FAQ
LEOSA: Frequently Asked Questions
If I carry under the federal LEOSA privilege. Must I also obtain a Michigan concealed pistol license (CPL)?

No. However, you may want to consider the advantages and disadvantages of carrying under a LEOSA Certificate versus a Michigan Concealed Pistol License before making a decision to seek one or the other. 

I live in Florida half of the year, but I still have my Michigan home. I want to get a LEOSA Certificate. Should I get it through the state of Florida or Michigan?

You must obtain your LEOSA Certificate in your state of residence. If you are licensing your automobile in Michigan and/or still maintain a Michigan driver license or a Michigan personal identification card, Michigan is your state of residence. If you do not possess a Michigan driver license or Michigan personal identification card, you are ineligible for LEOSA certification through the state of Michigan.

I heard about changes to the federal law. What are the effects of the 2010 and 2013 amendments to LEOSA?

The 2010 amendments do the following:

  • Extend carrying privileges not only to former officers who have retired from agencies in good standing after 15 or more years of aggregate service, but also to those who have left employment in good standing after 10 or more years of aggregate service with a public agency, including circumstances other than retirement, and those who left employment in good standing due to a service-connected disability after completing any applicable probationary period, regardless of the amount of aggregate service.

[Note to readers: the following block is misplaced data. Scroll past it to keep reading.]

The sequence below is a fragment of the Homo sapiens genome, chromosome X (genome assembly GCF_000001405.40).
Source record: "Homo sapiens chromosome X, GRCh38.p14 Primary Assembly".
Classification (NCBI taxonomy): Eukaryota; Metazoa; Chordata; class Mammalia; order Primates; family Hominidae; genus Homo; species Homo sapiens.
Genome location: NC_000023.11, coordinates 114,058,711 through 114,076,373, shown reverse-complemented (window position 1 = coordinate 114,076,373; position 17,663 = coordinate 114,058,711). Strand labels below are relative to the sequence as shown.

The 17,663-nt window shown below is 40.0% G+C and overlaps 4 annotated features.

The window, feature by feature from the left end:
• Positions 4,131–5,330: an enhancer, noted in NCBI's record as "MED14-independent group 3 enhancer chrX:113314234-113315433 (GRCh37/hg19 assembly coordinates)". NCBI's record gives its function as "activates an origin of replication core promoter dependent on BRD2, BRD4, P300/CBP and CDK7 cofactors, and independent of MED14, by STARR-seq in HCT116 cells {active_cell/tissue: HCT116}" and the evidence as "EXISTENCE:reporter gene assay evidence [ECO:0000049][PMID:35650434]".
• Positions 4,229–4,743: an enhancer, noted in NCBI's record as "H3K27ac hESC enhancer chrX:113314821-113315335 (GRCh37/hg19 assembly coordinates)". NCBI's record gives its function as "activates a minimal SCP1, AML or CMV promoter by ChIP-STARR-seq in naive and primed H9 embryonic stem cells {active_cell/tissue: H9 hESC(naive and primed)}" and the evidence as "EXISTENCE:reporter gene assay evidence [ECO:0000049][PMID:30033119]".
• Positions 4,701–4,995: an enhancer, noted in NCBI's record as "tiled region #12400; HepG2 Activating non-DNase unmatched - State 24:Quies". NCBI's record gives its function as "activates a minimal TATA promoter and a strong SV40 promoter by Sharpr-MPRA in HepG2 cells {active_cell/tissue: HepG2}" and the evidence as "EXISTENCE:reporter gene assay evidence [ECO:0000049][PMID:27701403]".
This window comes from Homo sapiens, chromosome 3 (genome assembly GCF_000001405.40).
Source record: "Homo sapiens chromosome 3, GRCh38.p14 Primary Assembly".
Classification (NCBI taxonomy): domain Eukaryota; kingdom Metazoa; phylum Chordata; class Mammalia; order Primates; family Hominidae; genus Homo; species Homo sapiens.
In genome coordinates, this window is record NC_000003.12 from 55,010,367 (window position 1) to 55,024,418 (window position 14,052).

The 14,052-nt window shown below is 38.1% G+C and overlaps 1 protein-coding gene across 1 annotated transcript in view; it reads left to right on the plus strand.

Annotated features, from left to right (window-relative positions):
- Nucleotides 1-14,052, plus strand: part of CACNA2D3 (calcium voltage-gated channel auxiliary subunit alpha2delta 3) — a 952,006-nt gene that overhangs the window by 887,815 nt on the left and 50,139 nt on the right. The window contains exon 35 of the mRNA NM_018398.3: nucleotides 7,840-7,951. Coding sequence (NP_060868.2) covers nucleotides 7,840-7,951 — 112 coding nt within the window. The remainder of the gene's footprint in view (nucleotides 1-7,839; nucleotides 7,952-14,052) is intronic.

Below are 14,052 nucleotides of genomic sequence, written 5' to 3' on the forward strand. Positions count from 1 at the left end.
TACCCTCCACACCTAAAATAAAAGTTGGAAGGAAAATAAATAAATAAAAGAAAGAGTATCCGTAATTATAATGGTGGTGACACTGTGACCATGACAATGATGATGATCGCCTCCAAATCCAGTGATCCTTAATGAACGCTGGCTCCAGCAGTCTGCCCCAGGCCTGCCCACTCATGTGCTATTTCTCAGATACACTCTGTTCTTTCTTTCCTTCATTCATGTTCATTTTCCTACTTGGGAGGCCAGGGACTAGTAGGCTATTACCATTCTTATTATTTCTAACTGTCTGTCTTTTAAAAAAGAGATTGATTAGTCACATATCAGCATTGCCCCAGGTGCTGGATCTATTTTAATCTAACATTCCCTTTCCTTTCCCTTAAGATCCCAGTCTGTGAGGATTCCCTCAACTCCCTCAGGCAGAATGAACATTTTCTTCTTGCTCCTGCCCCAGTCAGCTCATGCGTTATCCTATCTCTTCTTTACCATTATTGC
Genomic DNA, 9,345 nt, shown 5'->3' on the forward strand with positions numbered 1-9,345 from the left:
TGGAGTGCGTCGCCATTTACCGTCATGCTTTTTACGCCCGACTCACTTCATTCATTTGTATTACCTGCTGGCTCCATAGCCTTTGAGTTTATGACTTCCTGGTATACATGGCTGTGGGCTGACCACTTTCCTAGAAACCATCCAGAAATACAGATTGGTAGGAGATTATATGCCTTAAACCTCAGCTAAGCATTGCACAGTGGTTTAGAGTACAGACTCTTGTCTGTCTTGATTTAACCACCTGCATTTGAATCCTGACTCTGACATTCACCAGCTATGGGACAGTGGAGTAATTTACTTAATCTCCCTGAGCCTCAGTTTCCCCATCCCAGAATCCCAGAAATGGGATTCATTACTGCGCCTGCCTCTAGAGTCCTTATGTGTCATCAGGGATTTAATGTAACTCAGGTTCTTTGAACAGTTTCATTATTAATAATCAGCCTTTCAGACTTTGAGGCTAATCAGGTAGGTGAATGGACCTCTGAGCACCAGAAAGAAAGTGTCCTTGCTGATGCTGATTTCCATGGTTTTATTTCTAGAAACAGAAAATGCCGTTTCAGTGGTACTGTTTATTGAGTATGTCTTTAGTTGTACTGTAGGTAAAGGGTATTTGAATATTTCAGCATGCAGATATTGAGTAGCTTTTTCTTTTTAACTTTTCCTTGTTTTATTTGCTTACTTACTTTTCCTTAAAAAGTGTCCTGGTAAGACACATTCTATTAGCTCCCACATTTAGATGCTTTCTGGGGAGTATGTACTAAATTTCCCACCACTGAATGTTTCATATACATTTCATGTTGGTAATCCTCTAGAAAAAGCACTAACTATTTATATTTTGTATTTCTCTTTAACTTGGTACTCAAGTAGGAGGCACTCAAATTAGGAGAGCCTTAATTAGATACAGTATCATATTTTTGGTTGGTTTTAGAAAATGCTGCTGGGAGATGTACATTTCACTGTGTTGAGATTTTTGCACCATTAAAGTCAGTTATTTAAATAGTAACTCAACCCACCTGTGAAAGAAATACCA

• Allow a person to demonstrate firearm proficiency by meeting firearms training standards determined by the former employing agency or the state in which the former officer resides; or, if the state has not established standards, either a law enforcement agency within the state in which the former officer resides, or a certified firearms instructor qualified to administer firearms qualification tests for active duty officers in that state.
  • Specifically recognize those formerly employed as law enforcement officers by the Amtrak Police Department, the Federal Reserve, and the executive branch of the Federal Government, provided they otherwise meet other applicable requirements.
  • More precisely define what type of firearm may be carried, incorporating definitions from federal firearms laws.

The 2013 amendment does the following:

  • Extends the LEOSA privilege to military police officers and Department of Defense police officers who also meet the other requirements (10 years of service or medically disabled after completing a satisfactory probation period, etc.). 
The agency with which I was formerly employed is no longer in existence. What should I do?

For purposes of LEOSA certification, MCOLES will accept the MCOLES template letter from the local unit of government under which the former law enforcement agency existed, assuring that the applicant is a legitimate former law enforcement who is otherwise meets all requirements for certification under LEOSA. 

What about law enforcement officers, with statutory law enforcement authority, who worked for a railroad, a private university, or other type of non-governmental employer. May they carry concealed under LEOSA?